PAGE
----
This value indicates the number of iterations required to obtain the sum of squared errors (SSE). The ARIMA algorithm performs up to 25 iterations to fit a model. If the solution does not converge, store the estimated coefficients on the Storage subdialog, and run the analysis again entering the column of stored coefficients in Starting values for coefficients. You can store the estimated parameters and use them as starting values for a subsequent fit as often as necessary.
The algorithm may also fail to converge because you include a constant in the model. You can try performing the analysis again without the constant.
The SSE is the sum of the squared residuals. It quantifies the variation in the data that the ARIMA model does not explain. Minitab displays the SSE for each iteration of the ARIMA algorithm.
The SSE indicates the accuracy of the fitted model, at each iteration. The smaller the value, the more accurate the fit of the model. If you are comparing models or starting conditions, comparing multiple final SSE values can be meaningful. However, a single final SSE value may not be intuitively meaningful.
The parameters are the estimated coefficients for the parameters in the model, at each iteration. The table shows the progress of the ARIMA algorithm as it attempts to converge on a solution. For each subsequent iteration, the algorithm adjusts the parameter estimates in a manner that it predicts should reduce the SSE compared to the previous iteration. The iterations continue until the algorithm is unable to reduce the sum of squares any further, a problem prevents the subsequent iteration, or Minitab reaches the maximum number of iterations.
The back forecasts are the fitted values for time intervals before the start of your series. The back forecast values are the same as if you reversed the order of your time series and generated forecasts at the end of the reversed series.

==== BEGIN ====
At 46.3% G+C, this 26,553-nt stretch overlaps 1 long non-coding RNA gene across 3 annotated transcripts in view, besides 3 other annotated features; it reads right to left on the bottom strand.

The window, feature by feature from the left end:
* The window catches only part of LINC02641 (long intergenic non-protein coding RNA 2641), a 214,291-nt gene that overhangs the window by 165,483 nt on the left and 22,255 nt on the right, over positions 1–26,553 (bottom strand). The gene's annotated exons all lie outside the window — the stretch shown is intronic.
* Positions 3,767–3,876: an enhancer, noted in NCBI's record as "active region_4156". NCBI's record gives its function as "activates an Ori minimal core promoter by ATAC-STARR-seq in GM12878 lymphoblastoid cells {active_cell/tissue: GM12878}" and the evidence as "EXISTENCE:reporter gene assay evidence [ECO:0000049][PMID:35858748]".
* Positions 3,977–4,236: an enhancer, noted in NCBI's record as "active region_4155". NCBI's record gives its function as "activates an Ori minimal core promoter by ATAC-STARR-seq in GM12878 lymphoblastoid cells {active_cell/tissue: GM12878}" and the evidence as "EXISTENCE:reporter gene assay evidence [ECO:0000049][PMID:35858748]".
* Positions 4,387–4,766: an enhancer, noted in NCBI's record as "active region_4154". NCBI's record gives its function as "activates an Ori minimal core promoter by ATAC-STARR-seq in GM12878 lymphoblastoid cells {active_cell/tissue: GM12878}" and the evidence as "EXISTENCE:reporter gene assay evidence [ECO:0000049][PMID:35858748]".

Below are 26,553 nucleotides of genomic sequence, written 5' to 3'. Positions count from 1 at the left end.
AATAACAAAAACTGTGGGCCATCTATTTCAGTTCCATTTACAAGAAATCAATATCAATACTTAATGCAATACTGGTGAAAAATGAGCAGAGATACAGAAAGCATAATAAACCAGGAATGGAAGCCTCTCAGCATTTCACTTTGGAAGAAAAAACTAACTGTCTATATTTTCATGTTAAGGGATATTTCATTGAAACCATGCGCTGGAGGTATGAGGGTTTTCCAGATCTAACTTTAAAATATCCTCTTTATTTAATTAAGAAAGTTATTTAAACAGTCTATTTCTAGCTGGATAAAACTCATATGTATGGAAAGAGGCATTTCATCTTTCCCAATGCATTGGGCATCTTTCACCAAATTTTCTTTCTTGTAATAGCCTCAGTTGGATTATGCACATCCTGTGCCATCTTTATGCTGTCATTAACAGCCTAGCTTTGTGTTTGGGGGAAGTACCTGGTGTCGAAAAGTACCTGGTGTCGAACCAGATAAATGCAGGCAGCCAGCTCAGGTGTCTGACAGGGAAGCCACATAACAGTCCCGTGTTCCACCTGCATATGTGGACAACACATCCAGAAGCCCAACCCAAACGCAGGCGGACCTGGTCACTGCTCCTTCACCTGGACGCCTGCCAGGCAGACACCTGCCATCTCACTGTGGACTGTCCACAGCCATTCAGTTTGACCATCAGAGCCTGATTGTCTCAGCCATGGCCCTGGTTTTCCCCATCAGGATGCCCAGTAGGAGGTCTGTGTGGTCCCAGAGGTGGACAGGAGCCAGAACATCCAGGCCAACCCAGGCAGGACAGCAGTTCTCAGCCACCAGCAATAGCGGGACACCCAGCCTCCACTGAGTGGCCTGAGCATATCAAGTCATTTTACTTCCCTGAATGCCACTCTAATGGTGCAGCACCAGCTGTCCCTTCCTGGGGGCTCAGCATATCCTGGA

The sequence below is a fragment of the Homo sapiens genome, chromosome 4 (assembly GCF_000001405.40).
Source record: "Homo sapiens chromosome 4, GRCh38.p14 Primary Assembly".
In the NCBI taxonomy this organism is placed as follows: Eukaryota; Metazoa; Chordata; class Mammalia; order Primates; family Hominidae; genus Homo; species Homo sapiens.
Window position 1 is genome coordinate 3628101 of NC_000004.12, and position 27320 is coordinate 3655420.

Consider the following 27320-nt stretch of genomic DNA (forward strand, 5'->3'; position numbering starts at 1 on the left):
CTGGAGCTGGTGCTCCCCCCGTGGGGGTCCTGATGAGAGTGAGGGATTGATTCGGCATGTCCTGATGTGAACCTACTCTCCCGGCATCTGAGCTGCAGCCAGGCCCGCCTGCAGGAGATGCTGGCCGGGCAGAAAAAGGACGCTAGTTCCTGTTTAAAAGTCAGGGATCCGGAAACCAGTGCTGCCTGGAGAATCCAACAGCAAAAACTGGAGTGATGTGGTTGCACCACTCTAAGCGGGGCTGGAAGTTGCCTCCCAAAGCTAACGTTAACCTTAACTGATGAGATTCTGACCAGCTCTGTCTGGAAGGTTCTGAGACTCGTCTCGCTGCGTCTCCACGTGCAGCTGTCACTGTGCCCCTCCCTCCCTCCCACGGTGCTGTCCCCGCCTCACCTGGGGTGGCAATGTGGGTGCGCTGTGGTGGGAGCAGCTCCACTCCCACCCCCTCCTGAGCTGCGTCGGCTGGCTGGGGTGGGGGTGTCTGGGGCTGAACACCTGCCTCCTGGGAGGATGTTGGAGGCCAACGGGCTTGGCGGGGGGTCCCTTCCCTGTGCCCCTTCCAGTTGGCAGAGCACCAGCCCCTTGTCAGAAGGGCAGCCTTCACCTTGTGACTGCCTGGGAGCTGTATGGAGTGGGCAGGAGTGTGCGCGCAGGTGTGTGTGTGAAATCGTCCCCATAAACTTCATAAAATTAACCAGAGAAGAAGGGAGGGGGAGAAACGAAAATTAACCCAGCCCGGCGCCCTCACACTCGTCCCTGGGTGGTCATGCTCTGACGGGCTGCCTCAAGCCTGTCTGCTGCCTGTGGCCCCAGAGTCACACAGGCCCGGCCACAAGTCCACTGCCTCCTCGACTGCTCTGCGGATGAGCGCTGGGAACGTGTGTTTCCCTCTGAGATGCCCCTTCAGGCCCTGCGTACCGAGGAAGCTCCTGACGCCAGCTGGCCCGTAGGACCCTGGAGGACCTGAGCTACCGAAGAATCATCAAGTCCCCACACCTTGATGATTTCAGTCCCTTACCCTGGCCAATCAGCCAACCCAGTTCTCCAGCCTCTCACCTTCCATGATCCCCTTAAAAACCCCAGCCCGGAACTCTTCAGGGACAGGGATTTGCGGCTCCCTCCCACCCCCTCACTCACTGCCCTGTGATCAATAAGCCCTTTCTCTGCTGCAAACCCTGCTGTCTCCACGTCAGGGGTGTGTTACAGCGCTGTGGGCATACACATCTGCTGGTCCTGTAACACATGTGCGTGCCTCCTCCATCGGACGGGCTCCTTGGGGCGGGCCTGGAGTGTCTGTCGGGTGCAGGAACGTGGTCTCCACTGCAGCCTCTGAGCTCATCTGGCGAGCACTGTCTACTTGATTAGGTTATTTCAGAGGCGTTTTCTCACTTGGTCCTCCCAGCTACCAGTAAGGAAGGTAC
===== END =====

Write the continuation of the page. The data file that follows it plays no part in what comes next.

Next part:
The coefficients are the final estimates of the values for the parameters in the model. Coefficients are the numbers by which the values of the term are multiplied in the ARIMA model.
The standard error of the coefficient (SE Coef) estimates the variability between parameter estimates that you would obtain if you took samples from the same population again and again. Use the standard error of the estimate to measure the precision of the parameter estimate. The smaller the standard error, the more precise the estimate.
The t-value measures the ratio between the coefficient and its standard error.
Minitab uses the t-value to calculate the p-value, which you use to test whether the coefficient is significantly different from 0.
You can use the t-value to determine whether to reject the null hypothesis. However, the p-value is used more often because the threshold for the rejection of the null hypothesis does not depend on the degrees of freedom.
The p-value is a probability that measures the evidence against the null hypothesis. Lower probabilities provide stronger evidence against the null hypothesis.
The sum of squares for the residuals is the summation of the residuals using the final parameter estimates, excluding back forecasts. Minitab uses the sum of squares to calculate the mean square error.
The mean square error is a measure of the accuracy of the fitted model. Smaller values of the mean square error usually indicate a better fitting model. Use the mean square error to compare fits of different ARIMA models.
The degrees of freedom are the amount of information in your data. Minitab uses the degrees of freedom for the residuals to calculate the mean square error.
The correlation matrix displays the correlation for every pair of terms in the model. If parameter estimates are highly correlated, consider reducing the number of parameters to simplify the model.